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Assisting suicides is bad law, policy

Sacramento is considering creating an Oregon-style system to end lives Original Article

Advocates of assisted suicide label hastened death a “compassionate choice.” But such gooey euphemisms seek to hide the harsh truth: Assisted suicide isn’t about caring: It is about the intentional ending of human life – an act barred by the Hippocratic Oath for more than 2000 years.

We are told that assisted suicide would be restricted to cases of unbearable suffering. Yet, legislation in California to legalize assisted suicide – AB651 by Assemblywoman Patty Berg, D-Eureka – contains no such requirement. Nor does the law in Oregon, where doctors who assist suicides report that most patients do not seek death because of pain, but because they can no longer engage in enjoyable activities, fear losing dignity or are worried about becoming burdens.

Don’t get me wrong: These are important issues that cry out for proper care. Thankfully, we have hospice – true death with dignity – to treat these needs. Indeed, studies show that when these problems are addressed, suicidal desires almost always disappear.

While acknowledging the truth of the previous sentence, assisted-suicide proponents contend there will always be a few people who want assisted suicide, anyway. But placing California’s seal of approval on some suicides would send an insidious message to dying patients that they are burdens; that their illness does make them less worthy of being loved; that they will die in agony. And it would signal the broader society, including young people, that suicide is right in some cases.

Legalizing assisted suicide would also be very risky. The Netherlands proves that when mercy killing is allowed for the few, it steadily spreads. In the past 30 years, Dutch doctors have gone from killing the terminally ill, to the disabled, and even to the depressed who aren’t physically sick. Recent headlines report that infanticide of dying and disabled babies will soon be legalized by the Dutch Parliament.

Assisted-suicide boosters claim it would be different here and point to Oregon to show that there is no “slippery slope.” But nobody knows what is actually going on in Oregon. The state conducts no independent reviews of assisted suicide, for example, to ensure that only dying patients receive lethal prescriptions. Moreover, almost all the published data about Oregon cited by advocates are based primarily on information provided by death-prescribing doctors – who are as likely to report violating the law as they are to tell the IRS that they cheated on their taxes.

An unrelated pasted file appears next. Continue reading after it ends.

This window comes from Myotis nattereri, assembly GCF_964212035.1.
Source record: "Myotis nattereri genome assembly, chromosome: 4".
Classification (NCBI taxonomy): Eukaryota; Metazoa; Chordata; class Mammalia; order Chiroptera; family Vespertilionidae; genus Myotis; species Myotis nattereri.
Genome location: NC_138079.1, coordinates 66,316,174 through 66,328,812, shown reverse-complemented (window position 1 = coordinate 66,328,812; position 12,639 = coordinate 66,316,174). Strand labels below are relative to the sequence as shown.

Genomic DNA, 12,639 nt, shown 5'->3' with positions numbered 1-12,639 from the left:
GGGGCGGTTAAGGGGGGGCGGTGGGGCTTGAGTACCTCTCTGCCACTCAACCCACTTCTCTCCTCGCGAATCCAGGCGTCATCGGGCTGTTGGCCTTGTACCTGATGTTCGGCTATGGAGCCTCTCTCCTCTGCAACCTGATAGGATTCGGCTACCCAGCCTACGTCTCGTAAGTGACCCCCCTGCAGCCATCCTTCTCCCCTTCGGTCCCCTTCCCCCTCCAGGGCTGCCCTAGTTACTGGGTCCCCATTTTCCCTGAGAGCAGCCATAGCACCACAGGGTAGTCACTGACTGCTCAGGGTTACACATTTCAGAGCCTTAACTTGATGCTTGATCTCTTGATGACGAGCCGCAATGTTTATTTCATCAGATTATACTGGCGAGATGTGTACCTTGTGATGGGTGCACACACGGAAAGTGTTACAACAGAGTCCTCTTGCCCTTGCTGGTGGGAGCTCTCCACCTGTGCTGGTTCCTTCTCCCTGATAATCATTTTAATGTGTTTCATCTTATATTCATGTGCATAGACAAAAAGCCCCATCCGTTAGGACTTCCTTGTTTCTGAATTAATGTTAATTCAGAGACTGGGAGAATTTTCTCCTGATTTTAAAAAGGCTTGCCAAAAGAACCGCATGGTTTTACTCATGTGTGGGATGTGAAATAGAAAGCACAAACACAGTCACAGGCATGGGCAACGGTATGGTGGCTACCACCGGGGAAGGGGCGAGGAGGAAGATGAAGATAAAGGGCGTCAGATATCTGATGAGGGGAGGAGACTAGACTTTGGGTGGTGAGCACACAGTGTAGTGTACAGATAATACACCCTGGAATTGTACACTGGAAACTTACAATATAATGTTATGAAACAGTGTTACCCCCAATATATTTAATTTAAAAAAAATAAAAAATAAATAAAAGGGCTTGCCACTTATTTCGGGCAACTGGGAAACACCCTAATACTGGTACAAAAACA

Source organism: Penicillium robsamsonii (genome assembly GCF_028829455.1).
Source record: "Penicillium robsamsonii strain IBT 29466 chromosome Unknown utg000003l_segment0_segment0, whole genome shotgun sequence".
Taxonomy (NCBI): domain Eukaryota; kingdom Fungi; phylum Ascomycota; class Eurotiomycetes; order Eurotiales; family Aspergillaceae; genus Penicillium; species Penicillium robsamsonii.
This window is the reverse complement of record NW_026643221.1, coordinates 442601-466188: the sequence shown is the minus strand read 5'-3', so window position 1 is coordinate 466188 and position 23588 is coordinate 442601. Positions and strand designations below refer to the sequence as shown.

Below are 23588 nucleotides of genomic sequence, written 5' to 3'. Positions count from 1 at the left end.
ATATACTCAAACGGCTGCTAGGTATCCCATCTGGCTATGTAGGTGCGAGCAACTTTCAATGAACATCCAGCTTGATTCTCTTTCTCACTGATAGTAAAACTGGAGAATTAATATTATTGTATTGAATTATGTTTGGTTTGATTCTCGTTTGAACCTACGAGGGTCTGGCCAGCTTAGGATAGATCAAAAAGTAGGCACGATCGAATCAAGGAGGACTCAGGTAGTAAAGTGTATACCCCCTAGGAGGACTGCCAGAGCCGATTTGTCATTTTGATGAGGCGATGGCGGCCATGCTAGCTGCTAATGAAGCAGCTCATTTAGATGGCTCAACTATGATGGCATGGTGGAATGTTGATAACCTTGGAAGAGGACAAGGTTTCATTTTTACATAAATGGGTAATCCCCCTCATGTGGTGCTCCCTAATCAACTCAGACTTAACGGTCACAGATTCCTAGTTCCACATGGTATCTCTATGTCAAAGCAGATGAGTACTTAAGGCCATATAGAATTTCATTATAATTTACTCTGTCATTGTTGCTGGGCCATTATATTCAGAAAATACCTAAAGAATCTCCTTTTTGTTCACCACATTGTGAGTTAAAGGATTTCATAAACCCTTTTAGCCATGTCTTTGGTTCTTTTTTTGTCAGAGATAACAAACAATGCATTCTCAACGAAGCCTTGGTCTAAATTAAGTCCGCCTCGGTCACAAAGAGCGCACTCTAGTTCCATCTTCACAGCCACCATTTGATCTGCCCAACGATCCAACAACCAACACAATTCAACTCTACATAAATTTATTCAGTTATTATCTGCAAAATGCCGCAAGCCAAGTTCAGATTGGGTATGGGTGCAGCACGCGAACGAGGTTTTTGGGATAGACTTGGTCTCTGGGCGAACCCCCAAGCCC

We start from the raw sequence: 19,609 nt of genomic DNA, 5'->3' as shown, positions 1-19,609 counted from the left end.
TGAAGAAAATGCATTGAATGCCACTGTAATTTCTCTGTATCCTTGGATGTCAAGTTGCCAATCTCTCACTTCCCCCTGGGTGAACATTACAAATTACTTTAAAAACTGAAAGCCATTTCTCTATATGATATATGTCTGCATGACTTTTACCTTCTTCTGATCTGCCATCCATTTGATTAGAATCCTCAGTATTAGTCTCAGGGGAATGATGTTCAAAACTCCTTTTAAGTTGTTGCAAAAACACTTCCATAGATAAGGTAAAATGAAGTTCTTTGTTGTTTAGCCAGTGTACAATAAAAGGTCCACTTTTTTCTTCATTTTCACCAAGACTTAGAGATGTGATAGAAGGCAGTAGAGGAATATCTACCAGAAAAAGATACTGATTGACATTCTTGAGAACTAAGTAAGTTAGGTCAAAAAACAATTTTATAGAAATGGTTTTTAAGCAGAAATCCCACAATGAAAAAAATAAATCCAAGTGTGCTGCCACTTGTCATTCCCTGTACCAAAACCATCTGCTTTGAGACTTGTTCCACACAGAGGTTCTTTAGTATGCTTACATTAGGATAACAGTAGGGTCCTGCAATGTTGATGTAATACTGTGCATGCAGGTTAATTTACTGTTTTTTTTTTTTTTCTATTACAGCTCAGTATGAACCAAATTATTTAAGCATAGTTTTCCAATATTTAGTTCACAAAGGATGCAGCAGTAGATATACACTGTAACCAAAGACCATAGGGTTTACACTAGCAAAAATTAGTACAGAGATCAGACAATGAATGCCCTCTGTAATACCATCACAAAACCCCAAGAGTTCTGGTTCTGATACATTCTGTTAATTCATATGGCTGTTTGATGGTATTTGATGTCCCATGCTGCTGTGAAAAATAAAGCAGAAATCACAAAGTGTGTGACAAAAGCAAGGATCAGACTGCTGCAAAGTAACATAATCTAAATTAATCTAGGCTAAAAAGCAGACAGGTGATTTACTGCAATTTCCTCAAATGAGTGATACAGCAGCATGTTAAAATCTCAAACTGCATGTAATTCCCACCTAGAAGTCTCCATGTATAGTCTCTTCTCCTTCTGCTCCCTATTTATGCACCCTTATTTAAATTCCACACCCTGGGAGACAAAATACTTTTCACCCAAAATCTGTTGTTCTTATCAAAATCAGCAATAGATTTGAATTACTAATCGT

Still, abuses have been revealed. In the only case in which the medical records of a potential assisted suicide were independently reviewed, a peer-reviewed report in the Journal of the American Psychiatric Association disclosed that the patient received a lethal prescription almost two years before he died naturally. Yet, Oregon law requires that the patient be likely to die within 6 months. Not only that, but the patient was permitted to keep his pills even after being hospitalized as delusional. In another case reported in the Oregonian, a woman with Alzheimer’s disease and cancer received assisted suicide even after a psychiatrist reported that she didn’t know what she was asking for and that her daughter was the driving force behind the request.

We must also take heed of the real world in which assisted suicide would exist. California health services for the poor are being cut to the bone. The number of medically uninsured Californians exceeds the entire population of Oregon, and many people with insurance are in HMOs, which make profits by limiting costs. The drugs used in an assisted suicide would cost less than $100. Yet, it could cost $100,000 to provide quality care so the patient doesn’t want suicide.

Then, there are issues of inheritance and life insurance. Elder abuse and neglect are terrible concerns. These and other problems make assisted suicide especially dangerous.

People who are dying need love, inclusion, and medical care that values their lives, not hastens their deaths. Legalizing assisted suicide in California would be bad medicine and even worse public policy.

Wesley J. Smith is a Bay Area author, a senior fellow at the Discovery Institute, a lawyer for the International Task Force on Euthanasia and Assisted Suicide and a special consultant to the Center for Bioethics and Culture

Wesley J. Smith

Chair and Senior Fellow, Center on Human Exceptionalism
Wesley J. Smith is Chair and Senior Fellow at the Discovery Institute’s Center on Human Exceptionalism. Wesley is a contributor to National Review and is the author of 14 books, in recent years focusing on human dignity, liberty, and equality. Wesley has been recognized as one of America’s premier public intellectuals on bioethics by National Journal and has been honored by the Human Life Foundation as a “Great Defender of Life” for his work against suicide and euthanasia. Wesley’s most recent book is Culture of Death: The Age of “Do Harm” Medicine, a warning about the dangers to patients of the modern bioethics movement.